What's wrong with cousins marrying?
What is the deal with cousins marrying each other? In most states it's against the law. Yet where I am working, in a West African francophone country, there is a saying, "Cousins are made for cousins." Is this practice really genetically unsound, or is that just an American old wives' tale?
Among the many things Americans just know, without ever having thought about it, is that if first cousins marry, their children will be drooling half-wits. The handful who wonder if there's any logic to this belief probably think: Royal inbreeding. Prince Charles. Case closed.
As recent events have shown, however, a lot of things we Yanks just know aren't so. The supposed evils of cousin marriage may not be the first one that comes to mind, but it's definitely on the list. In his impressive dissection of the issue, Forbidden Relatives: The American Myth of Cousin Marriage (1996), anthropologist Martin Ottenheimer points out the following little-known facts little-known, that is, here in the U.S.:
- The U.S. is virtually alone among developed nations in outlawing marriage among first cousins. European countries have no such prohibition. In some cultures, particularly Islamic ones, first-cousin marriage is encouraged. Even in the U.S. laws forbidding the practice are far from universal. First-cousin marriage is currently illegal or restricted in 31 states. (Some states allow it if there's no chance of procreation — interesting in light of conservative opposition to gay marriage on the grounds that the institution's function is to produce children.) It's legal in the rest — and no, Kentucky and West Virginia aren't among the permissive ones. Try California and New York.
- First-cousin marriage isn't a surefire recipe for congenital defects. True, marriage among close kin can increase the chance of pathological recessive genes meeting up in some unlucky individual, with dire consequences. The problem isn't cousin marriage per se, however, but rather how many such genes are floating around in the family pool. If the pool's pretty clean, the likelihood of genetic defects resulting from cousin marriage is low. A recent review (Bennett et al, Journal of Genetic Counseling, 2002) says that, on average, offspring of first-cousin unions have a 2 to 3 percent greater risk of birth defects than the general population, and a little over 4 percent greater risk of early death. While those margins aren't trivial, genetic testing and counseling can minimize the danger. An argument can be made that marriages of first cousins descended from strong stock can produce exceptional children. Charles Darwin, for example, married his first cousin Emma, which wasn't at all unusual in their prominent and successful family — their common grandparents were cousins too. Three of Charles and Emma's ten kids died in childhood, it's true, but that was standard for Victorian England; the others went on to productive and in some cases distinguished careers.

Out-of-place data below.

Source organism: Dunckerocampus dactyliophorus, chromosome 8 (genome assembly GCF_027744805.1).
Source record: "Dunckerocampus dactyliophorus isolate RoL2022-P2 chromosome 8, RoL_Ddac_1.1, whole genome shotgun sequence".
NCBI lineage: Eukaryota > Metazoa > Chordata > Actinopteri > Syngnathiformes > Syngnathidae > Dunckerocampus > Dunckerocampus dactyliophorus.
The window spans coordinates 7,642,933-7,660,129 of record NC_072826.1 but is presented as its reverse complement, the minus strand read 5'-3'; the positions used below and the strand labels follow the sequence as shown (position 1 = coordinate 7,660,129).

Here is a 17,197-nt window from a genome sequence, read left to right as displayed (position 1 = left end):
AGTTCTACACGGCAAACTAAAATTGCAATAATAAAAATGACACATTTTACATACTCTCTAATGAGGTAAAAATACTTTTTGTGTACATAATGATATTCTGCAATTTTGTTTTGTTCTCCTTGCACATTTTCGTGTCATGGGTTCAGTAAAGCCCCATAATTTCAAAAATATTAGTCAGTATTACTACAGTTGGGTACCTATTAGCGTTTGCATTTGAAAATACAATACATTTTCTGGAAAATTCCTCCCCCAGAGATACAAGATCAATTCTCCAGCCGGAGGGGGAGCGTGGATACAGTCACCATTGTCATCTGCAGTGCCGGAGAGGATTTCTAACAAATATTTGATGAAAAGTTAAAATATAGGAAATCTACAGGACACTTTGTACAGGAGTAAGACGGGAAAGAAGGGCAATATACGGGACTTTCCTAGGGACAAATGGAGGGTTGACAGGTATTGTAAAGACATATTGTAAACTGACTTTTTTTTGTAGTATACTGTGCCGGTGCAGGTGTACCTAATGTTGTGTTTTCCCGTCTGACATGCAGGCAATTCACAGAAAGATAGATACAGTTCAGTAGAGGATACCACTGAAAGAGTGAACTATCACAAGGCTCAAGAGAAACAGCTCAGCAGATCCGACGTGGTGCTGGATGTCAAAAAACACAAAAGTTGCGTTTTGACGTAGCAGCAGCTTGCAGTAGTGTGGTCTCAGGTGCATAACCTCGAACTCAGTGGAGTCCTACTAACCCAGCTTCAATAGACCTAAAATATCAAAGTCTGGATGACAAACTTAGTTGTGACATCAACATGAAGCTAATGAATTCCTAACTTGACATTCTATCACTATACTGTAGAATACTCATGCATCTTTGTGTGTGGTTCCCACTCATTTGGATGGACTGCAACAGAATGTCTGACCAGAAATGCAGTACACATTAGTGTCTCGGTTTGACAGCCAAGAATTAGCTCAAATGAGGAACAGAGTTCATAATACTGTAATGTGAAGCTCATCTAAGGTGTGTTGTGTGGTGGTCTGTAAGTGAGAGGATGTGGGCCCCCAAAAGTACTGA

- All kidding aside, the formerly high incidence of congenital defects, specifically hemophilia, among European royal families isn't the classic demonstration of the perils of inbreeding that everybody thinks it is. The short explanation is that hemophilia is an X-chromosome-related characteristic, transmitted only through the female line. The children of royal female carriers would have been at risk no matter whom their mothers had married.
Why are Americans and their legal system so phobic about first-cousin marriage while Europeans aren't? Ottenheimer blames several factors. First, bad research in the 19th century greatly exaggerated the dangers of imbecility, blindness, etc, among children of close kin. This research was eventually discredited in Europe, but Americans and their state legislators never got the word. Second, cousin marriage in the U.S. was considered a sign of barbarism (probable translation: hillbillies did it). In Europe, on the other hand, particularly in Mediterranean cultures, cousin marriage had a long and reasonably respectable history, although it's rare today. Finally, European deep thinkers contended that certain forms of cousin marriage increased social cohesion. No such positive arguments were advanced in the States.
Let me emphasize we're talking strictly about cousin marriage here. The incest taboo regarding parent-child and sibling unions is still strong in Europe and most other places. Setting aside the issue of exploitation where minor children are concerned, such unions have a much higher risk of "adverse medical outcome" — 7 to 31 percent, according to Bennett et al.
As for cousin marriage — admit it, you admire me for keeping the word "kissin'" out of this discussion — Ottenheimer thinks U.S. laws against it ought to be repealed. I'm not seeing it: Jerry Lee Lewis got a buttload of flak for marrying his first cousin once removed in 1957, and the uproar over gay marriage suggests that rewriting the rules about whom one may properly wed is likely to be a tough sell now. Still, the issue reminds us of the importance of asking, when confronted with some instance of conventional wisdom: Says who?